Intro to front-end development

Note to non-technical people: contains more technical language than the rest of my story

When we last left off, I had ramped up on full-stack web development and was finishing my time at my first web development job. My next job landed me at a bigger startup, doing full-stack development at first. I was shifted around on a few projects before landing as the tech lead for a product developed using Backbone.js (a Javascript framework) and Marionette (a library written on top of Backbone). Javascript is the language that runs in your browser, and it’s exploded in popularity in recent years. I haven’t mentioned my Javascript experience until now because in my earlier career it mostly consisted of hacking together truly terrible code, and I had never even heard of the concept of using a framework to organize my front-end development.

The system architecture for this app had been set up primarily by a developer who left the company shortly after getting everything in place. He designed it as a single-page app, which means that the website is a page that never refreshes when you click links and submit forms, but instead fetches data and changes layout as needed. None of the other developers I worked with knew much Javascript at all, and they didn’t recognize front-end development as a legitimate field, which was an opinion held by many developers at the time (including me!). After the architect left, my remaining teammates attempted to finish his work, shoehorning programming paradigms from other languages into Javascript. However, in working with the app, I discovered that Javascript was very different from what I was used to.

I’ll spare you the technical details, but the result of my teammates writing Javascript without truly understanding it was a barely-usable app that locked up constantly, behaved erratically, and was extremely difficult to maintain or change. Fortunately, the app happened to be in the early stages of a total redesign, and I requested the opportunity to rebuild large portions of it. I took the time to dig deep into Backbone.js, reading through the entire codebase. I’d highly recommend doing this exact thing if you are starting out in Javascript (maybe if you’re beginner/intermediate. Reading the code for a big project like this probably wouldn’t be very productive if you’re a total newbie). It’s thoroughly-commented and relatively short compared to other similar frameworks, and it will give you a solid sense of well-written Javascript code that lots of people rely on.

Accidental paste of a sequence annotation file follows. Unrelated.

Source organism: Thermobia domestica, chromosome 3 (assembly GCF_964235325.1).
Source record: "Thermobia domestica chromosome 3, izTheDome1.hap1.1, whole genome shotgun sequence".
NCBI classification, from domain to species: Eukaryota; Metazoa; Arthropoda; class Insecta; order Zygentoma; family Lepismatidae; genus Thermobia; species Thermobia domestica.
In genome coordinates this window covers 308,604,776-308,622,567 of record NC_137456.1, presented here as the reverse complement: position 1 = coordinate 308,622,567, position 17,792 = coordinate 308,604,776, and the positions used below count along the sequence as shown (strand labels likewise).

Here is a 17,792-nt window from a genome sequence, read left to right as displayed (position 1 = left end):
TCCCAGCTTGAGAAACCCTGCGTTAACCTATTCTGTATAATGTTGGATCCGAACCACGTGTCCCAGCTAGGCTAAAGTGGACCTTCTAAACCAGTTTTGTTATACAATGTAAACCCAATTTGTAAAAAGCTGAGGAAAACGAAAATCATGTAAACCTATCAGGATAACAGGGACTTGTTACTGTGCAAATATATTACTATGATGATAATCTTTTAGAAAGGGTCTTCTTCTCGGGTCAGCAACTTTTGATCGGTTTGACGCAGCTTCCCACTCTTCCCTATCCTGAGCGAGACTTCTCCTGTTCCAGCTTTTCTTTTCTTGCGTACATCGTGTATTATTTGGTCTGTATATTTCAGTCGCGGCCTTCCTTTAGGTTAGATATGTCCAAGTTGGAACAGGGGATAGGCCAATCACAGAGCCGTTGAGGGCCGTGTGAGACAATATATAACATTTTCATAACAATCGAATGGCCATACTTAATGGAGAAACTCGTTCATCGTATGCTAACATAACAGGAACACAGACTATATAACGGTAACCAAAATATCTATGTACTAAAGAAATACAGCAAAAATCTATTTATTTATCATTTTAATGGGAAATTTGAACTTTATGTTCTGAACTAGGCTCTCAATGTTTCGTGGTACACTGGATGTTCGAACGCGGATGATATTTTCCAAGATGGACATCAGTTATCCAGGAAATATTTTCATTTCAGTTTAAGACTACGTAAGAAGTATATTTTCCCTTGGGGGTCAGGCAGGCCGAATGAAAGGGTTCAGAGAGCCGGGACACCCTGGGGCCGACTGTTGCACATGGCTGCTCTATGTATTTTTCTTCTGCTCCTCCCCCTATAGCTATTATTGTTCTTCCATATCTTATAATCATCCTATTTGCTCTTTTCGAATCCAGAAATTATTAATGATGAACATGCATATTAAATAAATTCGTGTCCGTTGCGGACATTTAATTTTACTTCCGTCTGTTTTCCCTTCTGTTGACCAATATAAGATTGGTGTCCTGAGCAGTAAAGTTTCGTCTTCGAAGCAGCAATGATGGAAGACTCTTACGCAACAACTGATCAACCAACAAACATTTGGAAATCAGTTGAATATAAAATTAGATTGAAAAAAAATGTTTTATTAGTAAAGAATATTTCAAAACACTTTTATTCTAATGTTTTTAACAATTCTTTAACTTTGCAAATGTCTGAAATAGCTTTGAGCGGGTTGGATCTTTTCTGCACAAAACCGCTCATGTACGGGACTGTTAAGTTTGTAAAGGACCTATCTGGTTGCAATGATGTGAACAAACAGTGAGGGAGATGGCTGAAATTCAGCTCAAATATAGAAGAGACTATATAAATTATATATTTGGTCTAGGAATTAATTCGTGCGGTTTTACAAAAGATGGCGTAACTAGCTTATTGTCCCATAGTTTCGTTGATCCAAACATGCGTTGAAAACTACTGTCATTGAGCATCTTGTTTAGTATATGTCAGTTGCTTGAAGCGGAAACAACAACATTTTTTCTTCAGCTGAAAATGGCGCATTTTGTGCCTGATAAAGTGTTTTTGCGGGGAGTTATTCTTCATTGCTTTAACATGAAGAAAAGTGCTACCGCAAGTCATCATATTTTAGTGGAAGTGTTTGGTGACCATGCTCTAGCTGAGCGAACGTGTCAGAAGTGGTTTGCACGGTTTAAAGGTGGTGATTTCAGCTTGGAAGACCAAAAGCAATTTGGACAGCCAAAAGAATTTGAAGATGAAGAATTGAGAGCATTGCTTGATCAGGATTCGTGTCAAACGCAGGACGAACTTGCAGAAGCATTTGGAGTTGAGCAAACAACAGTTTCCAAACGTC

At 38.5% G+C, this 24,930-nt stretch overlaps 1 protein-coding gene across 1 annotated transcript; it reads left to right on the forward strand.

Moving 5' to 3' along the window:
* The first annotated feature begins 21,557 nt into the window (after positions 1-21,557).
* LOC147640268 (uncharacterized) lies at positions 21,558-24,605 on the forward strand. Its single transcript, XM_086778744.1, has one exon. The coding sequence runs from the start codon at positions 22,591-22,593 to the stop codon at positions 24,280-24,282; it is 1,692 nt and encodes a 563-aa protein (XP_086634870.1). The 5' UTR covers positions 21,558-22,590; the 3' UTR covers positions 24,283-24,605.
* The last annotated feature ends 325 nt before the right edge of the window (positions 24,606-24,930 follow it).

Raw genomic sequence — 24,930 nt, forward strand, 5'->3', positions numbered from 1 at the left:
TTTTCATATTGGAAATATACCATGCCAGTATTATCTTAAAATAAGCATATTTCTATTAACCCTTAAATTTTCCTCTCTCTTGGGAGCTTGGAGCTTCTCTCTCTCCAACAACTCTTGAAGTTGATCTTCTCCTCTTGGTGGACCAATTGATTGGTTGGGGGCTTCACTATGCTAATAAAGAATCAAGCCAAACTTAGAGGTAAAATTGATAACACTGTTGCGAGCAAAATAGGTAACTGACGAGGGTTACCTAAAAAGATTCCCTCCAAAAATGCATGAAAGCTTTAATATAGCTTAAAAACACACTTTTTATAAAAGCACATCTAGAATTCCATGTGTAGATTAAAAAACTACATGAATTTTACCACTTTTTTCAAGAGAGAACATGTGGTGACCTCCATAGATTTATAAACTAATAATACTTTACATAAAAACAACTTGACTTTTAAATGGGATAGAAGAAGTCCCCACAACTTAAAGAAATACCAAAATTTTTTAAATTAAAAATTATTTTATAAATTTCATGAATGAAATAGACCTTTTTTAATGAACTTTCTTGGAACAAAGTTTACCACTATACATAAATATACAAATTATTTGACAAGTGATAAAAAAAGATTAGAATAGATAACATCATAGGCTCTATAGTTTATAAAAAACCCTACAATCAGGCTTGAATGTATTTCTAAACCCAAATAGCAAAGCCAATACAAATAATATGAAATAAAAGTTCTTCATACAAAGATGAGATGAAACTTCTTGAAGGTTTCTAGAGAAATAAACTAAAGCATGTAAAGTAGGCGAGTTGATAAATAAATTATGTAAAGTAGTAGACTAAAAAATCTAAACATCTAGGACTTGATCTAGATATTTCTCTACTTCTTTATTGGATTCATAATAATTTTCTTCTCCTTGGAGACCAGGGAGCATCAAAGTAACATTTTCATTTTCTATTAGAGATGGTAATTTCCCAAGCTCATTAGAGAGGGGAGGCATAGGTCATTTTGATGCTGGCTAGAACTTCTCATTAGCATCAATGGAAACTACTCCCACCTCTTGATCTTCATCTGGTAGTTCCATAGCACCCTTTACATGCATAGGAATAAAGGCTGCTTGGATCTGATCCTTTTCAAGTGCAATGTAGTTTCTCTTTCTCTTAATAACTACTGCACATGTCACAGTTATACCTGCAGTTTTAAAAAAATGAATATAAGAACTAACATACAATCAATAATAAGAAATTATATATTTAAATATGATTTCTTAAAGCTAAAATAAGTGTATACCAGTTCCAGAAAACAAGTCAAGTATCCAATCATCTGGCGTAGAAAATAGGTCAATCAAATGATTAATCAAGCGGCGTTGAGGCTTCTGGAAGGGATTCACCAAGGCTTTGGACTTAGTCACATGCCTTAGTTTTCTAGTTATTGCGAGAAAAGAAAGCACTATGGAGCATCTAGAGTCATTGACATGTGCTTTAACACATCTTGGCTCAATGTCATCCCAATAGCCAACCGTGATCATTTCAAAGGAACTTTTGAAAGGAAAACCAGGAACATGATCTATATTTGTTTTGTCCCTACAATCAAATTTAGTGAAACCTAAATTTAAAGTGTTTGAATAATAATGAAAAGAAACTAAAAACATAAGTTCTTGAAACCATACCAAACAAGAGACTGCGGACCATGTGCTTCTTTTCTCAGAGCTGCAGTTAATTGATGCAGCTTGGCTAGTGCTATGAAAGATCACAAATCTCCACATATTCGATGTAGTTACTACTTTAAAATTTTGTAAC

As we went through the redesign for this site, I appreciated learning about front-end more and more. While Javascript has its fair share of warts, I saw how far web browsers had come in enabling web developers to easily create rich experiences for users, and I enjoyed the idea of building things that would wow people. There were two books that were unequivocally the most helpful to me while learning:

JavaScript: The Definitive Guide - An extremely thorough look at Javascript (it's over 1000 pages). It's not easy to get through but well-worth the read.
Secrets of the JavaScript Ninja - Probably my favorite programming book. It contains clear and concise writing about the fundamentals of Javascript and lots of information on the quirks of different web browsers (especially IE). It's getting a bit dated now, but I still review it from time to time, especially before I go to technical interviews. You have to look past the fact that it's actually a samurai on the cover and not a ninja though.

HTML(5) and CSS(3) were also getting more complex at this time too, which also contributed to front-end development being a real thing. I didn’t buy any books on these topics, but I managed to cobble together a working knowledge of these technologies after subscribing to a few weekly newsletters on front-end topics: